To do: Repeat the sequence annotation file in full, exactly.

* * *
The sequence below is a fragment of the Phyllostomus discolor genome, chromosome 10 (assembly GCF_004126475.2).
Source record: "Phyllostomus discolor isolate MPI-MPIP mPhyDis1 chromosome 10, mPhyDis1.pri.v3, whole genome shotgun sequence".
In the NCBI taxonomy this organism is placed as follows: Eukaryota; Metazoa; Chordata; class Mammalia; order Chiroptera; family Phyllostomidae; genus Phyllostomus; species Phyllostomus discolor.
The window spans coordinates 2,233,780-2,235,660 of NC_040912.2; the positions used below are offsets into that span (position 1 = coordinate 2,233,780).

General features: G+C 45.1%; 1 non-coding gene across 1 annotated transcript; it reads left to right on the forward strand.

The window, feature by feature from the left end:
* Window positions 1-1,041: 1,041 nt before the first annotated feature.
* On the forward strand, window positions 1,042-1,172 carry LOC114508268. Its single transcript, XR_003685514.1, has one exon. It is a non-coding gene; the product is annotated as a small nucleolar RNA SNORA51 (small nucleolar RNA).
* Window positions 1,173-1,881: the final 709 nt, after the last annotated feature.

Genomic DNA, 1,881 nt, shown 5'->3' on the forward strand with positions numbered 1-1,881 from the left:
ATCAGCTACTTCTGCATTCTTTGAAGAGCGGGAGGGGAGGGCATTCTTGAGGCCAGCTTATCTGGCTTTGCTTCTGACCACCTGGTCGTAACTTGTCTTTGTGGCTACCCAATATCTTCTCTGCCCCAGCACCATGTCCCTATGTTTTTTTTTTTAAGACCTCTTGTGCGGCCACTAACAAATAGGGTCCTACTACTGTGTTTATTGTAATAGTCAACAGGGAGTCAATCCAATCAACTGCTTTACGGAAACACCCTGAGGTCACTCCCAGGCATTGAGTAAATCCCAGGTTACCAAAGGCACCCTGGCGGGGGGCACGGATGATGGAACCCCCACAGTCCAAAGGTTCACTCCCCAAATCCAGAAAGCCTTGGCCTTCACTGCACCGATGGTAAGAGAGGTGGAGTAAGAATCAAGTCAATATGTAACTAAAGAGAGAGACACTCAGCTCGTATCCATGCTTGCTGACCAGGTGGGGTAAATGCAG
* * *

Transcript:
The sequence below is a fragment of the Phyllostomus discolor genome, chromosome 10 (assembly GCF_004126475.2).
Source record: "Phyllostomus discolor isolate MPI-MPIP mPhyDis1 chromosome 10, mPhyDis1.pri.v3, whole genome shotgun sequence".
In the NCBI taxonomy this organism is placed as follows: Eukaryota; Metazoa; Chordata; class Mammalia; order Chiroptera; family Phyllostomidae; genus Phyllostomus; species Phyllostomus discolor.
The window spans coordinates 2,233,780-2,235,660 of NC_040912.2; the positions used below are offsets into that span (position 1 = coordinate 2,233,780).

General features: G+C 45.1%; 1 non-coding gene across 1 annotated transcript; it reads left to right on the forward strand.

The window, feature by feature from the left end:
* Window positions 1-1,041: 1,041 nt before the first annotated feature.
* On the forward strand, window positions 1,042-1,172 carry LOC114508268. Its single transcript, XR_003685514.1, has one exon. It is a non-coding gene; the product is annotated as a small nucleolar RNA SNORA51 (small nucleolar RNA).
* Window positions 1,173-1,881: the final 709 nt, after the last annotated feature.

Genomic DNA, 1,881 nt, shown 5'->3' on the forward strand with positions numbered 1-1,881 from the left:
ATCAGCTACTTCTGCATTCTTTGAAGAGCGGGAGGGGAGGGCATTCTTGAGGCCAGCTTATCTGGCTTTGCTTCTGACCACCTGGTCGTAACTTGTCTTTGTGGCTACCCAATATCTTCTCTGCCCCAGCACCATGTCCCTATGTTTTTTTTTTTAAGACCTCTTGTGCGGCCACTAACAAATAGGGTCCTACTACTGTGTTTATTGTAATAGTCAACAGGGAGTCAATCCAATCAACTGCTTTACGGAAACACCCTGAGGTCACTCCCAGGCATTGAGTAAATCCCAGGTTACCAAAGGCACCCTGGCGGGGGGCACGGATGATGGAACCCCCACAGTCCAAAGGTTCACTCCCCAAATCCAGAAAGCCTTGGCCTTCACTGCACCGATGGTAAGAGAGGTGGAGTAAGAATCAAGTCAATATGTAACTAAAGAGAGAGACACTCAGCTCGTATCCATGCTTGCTGACCAGGTGGGGTAAATGCAG